Before making changes in Hyper-V, whether it involves software configuration changes, a software update or new software, it’s a good idea to first create a Hyper-V checkpoint.
A Hyper-V checkpoint follows the same idea of the more well-known Microsoft Windows restore point that many Windows users have used in the past before adding new applications or making other system changes on their machines. Hyper-V checkpoints allow IT administrators to easily save the existing state of a virtual machine before any changes are made so that if a problem crops up due to the changes, the VM can revert to its previous state.
That’s a very useful feature for VM administrators, since new configuration changes can always potentially bring new challenges to enterprise IT systems.
Two types of checkpoints are available for use in Windows 10 Hyper-V, including standard checkpoints and production checkpoints.
A standard checkpoint takes a snapshot of the virtual machine and virtual machine memory state, but is not a full backup of the VM. Previously known as Hyper-V Snapshots prior to Windows 10, a standard checkpoint can cause data consistency issues with systems that replicate data between different nodes such as Active Directory.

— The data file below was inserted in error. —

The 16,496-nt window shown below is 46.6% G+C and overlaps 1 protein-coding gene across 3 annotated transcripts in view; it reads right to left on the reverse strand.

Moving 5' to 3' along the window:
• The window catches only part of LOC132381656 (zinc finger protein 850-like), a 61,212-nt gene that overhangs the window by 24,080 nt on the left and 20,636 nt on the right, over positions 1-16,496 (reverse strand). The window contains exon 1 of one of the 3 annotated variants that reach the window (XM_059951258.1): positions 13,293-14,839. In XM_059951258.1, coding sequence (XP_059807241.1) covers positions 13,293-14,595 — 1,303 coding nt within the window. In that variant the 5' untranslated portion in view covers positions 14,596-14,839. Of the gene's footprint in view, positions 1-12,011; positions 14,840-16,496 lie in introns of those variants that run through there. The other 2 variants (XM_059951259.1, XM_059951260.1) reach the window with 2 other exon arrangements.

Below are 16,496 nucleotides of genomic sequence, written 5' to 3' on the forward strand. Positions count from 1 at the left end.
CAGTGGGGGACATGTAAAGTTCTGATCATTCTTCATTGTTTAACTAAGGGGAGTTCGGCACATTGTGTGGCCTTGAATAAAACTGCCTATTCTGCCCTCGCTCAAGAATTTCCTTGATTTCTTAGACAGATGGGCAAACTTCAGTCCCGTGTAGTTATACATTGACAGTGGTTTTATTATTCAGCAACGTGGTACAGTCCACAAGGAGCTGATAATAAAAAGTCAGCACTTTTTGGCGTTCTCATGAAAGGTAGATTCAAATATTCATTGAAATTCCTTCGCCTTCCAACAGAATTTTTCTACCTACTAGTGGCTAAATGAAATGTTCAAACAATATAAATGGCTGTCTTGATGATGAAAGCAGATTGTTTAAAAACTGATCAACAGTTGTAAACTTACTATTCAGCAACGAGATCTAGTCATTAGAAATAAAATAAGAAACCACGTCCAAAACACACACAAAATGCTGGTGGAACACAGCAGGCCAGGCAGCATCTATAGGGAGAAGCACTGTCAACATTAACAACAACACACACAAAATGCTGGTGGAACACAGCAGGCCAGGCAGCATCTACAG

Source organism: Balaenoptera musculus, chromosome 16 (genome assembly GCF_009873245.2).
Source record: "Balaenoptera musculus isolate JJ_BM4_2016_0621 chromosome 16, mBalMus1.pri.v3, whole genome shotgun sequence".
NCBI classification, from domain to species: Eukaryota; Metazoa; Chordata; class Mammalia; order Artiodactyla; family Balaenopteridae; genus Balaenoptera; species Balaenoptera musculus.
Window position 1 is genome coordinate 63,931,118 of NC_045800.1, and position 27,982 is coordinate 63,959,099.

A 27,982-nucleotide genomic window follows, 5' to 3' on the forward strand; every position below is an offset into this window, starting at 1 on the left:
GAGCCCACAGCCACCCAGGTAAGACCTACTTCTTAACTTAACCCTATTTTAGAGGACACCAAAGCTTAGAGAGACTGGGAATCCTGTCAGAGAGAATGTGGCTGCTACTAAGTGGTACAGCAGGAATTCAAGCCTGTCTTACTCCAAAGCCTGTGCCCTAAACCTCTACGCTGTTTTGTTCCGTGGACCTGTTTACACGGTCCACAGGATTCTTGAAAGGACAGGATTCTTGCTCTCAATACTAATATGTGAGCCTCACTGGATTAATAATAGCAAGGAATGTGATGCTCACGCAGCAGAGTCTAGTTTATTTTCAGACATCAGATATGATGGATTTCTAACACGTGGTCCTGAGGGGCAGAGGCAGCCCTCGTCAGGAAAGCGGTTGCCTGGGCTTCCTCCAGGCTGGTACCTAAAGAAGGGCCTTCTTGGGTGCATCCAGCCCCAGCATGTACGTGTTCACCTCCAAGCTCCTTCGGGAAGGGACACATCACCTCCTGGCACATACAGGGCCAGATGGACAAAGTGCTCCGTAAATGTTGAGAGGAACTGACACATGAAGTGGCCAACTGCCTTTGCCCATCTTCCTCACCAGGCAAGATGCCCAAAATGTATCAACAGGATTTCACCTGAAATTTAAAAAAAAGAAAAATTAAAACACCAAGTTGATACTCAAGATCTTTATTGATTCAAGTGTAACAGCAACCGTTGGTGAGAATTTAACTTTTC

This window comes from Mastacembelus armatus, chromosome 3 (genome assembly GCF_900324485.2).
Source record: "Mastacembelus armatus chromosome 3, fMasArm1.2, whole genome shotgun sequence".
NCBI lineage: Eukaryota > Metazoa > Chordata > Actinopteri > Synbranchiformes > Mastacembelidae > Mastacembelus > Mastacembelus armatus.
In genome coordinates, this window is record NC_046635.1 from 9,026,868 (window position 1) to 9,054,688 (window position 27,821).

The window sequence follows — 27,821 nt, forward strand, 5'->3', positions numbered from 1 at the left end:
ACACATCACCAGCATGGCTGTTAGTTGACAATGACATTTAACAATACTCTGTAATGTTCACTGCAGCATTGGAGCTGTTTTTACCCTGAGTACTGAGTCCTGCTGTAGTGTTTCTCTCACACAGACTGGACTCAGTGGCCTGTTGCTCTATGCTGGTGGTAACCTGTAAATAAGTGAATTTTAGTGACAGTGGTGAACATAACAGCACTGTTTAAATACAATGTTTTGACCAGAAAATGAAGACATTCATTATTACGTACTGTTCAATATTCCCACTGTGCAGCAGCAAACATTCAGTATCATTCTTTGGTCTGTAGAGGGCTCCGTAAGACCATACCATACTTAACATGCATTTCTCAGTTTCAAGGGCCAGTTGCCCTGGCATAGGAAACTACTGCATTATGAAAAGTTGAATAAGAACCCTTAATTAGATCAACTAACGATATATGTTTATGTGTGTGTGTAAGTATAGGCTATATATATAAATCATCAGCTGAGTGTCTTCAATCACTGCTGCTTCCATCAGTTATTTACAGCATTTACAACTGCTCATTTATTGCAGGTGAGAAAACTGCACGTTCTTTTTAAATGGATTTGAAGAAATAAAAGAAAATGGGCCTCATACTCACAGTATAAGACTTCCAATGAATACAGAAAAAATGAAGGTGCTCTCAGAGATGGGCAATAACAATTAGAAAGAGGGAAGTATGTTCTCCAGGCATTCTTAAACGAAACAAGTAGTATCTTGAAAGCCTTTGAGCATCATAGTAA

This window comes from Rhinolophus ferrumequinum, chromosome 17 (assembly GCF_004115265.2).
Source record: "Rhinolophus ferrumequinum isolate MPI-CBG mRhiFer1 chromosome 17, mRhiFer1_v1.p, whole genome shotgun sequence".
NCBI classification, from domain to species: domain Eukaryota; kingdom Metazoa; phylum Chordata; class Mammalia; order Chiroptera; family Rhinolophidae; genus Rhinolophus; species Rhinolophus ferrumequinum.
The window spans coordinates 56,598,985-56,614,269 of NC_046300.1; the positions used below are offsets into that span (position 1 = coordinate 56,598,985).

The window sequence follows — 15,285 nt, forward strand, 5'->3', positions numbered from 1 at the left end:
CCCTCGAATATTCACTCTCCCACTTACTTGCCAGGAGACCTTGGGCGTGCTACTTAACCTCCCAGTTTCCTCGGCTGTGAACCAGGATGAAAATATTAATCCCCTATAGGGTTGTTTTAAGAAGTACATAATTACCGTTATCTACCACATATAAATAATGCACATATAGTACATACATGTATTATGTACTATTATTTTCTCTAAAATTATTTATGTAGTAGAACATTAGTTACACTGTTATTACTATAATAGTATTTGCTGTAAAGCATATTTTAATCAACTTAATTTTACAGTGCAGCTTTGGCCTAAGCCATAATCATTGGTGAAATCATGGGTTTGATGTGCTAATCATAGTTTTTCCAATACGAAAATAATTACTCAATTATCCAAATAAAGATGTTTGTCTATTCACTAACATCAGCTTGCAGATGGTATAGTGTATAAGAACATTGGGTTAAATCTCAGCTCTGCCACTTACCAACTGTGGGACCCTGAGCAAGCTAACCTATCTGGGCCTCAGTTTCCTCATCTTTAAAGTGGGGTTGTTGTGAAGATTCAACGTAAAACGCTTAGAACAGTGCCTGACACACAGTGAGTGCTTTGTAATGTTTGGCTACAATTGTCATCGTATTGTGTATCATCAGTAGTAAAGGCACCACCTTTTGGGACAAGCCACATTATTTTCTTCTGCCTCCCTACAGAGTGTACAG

A production checkpoint does allow IT administrators to gain increased protection for systems by creating a data-consistent backup of the VM using Volume Shadow Copy Service or File System Freeze on a Linux VM. A snapshot of the virtual machine memory state is not taken when using a production checkpoint.
Production checkpoints do not include information about running applications, while standard checkpoints do capture the state of current applications.
Administrators can select production or standard checkpoint options using either Hyper-V manager or PowerShell, but the production checkpoint option is selected by default.
Checkpoints can later be deleted when they are no longer needed after proper system operations have been verified.
The availability of checkpoints for Hyper-V arrived with Windows Server and Windows 10. The feature uses backup technology inside the guest to create the checkpoint, instead of using saved state technology.
Standard checkpoints capture the state, data and hardware configuration of a running virtual machine, and are intended for use in development and test scenarios. Standard checkpoints can also be useful to administrators who need to recreate a specific state or condition of a running virtual machine to troubleshoot a problem.
Hyper-V checkpoints are an excellent tool for enterprise IT administrators to keep in their toolbox for preventing problems when system or software changes are made at any time.
Knowing how the checkpoints work, and which one (standard or production) is best for a specific use, is helpful information to have before such scenarios crop up in a company’s everyday IT requirements. Get familiar with them now so you can have them ready to go when such conditions arise.